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Topic - William Nunn Lipscomb Jr.
William Nunn Lipscomb Jr., a Harvard University professor who won the Nobel chemistry prize in 1976 for his research on the structure of molecules and on chemical bonding and mentored several other future Nobel laureates, has died. He was 91.
"Of course, I made my own fireworks, and entertained both willing and unwilling visitors with spectacular color changes, vile odors, and explosions with pure hydrogen and oxygen," Lipscomb wrote in an autobiographical sketch in "Structures and Mechanisms: From Ashes to Enzymes (Acs Symposium Series,)" authored by Gareth R. Eaton, Don C. Wiley and Oleg Jardetzky.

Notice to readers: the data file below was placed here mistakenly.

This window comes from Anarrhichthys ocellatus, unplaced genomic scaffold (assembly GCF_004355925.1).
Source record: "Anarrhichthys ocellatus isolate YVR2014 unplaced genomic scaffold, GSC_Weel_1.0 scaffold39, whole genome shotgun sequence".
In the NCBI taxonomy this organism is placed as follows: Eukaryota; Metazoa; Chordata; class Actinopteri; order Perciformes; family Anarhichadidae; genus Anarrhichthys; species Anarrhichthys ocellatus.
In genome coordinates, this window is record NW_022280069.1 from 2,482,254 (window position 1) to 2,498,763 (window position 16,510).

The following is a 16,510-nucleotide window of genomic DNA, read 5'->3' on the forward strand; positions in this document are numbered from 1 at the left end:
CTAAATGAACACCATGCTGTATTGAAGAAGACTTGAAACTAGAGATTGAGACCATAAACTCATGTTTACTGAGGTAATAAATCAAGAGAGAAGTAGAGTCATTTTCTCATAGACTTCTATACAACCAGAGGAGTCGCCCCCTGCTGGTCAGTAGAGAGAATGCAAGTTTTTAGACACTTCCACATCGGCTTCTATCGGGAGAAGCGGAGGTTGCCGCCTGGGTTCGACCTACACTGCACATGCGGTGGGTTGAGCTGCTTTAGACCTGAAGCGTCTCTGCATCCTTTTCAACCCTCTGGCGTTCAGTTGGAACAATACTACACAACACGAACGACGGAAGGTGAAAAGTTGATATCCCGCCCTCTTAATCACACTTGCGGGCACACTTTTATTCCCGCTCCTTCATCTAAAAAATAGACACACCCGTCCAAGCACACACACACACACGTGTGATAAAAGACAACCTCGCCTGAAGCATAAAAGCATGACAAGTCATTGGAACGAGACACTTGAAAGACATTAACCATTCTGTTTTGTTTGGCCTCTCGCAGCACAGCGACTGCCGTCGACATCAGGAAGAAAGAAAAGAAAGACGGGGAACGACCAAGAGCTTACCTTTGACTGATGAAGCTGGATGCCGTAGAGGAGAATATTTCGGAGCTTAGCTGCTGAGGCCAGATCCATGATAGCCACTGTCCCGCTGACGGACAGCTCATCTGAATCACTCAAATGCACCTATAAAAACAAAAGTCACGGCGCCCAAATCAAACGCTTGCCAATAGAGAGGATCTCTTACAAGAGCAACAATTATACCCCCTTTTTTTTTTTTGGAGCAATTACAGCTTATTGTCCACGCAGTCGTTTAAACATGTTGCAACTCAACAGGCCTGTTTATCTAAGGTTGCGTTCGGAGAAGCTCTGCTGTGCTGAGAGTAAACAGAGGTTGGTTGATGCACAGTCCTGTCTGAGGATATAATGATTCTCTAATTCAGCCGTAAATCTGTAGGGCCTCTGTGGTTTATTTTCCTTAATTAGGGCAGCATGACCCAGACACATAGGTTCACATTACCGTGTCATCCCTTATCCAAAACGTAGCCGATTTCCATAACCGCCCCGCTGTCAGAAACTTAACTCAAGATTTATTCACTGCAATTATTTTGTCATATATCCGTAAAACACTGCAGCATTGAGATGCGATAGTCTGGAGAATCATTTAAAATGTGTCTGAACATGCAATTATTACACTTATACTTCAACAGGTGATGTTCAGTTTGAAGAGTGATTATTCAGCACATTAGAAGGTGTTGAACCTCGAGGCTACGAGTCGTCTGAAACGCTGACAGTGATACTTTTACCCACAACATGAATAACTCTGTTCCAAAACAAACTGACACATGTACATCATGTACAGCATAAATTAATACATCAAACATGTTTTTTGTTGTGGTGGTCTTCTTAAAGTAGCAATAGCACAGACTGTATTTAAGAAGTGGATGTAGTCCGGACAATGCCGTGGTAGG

"A guest picked the one on top, and cracked it open as she continued talking. When she saw just the cracked shell and nothing more in her hand, she stared in disbelief and disappointment," the younger Lipscomb said on the website. "The day before, Bill had gently cracked that walnut into two unbroken halves, scooped out the inside and glued the shell back together."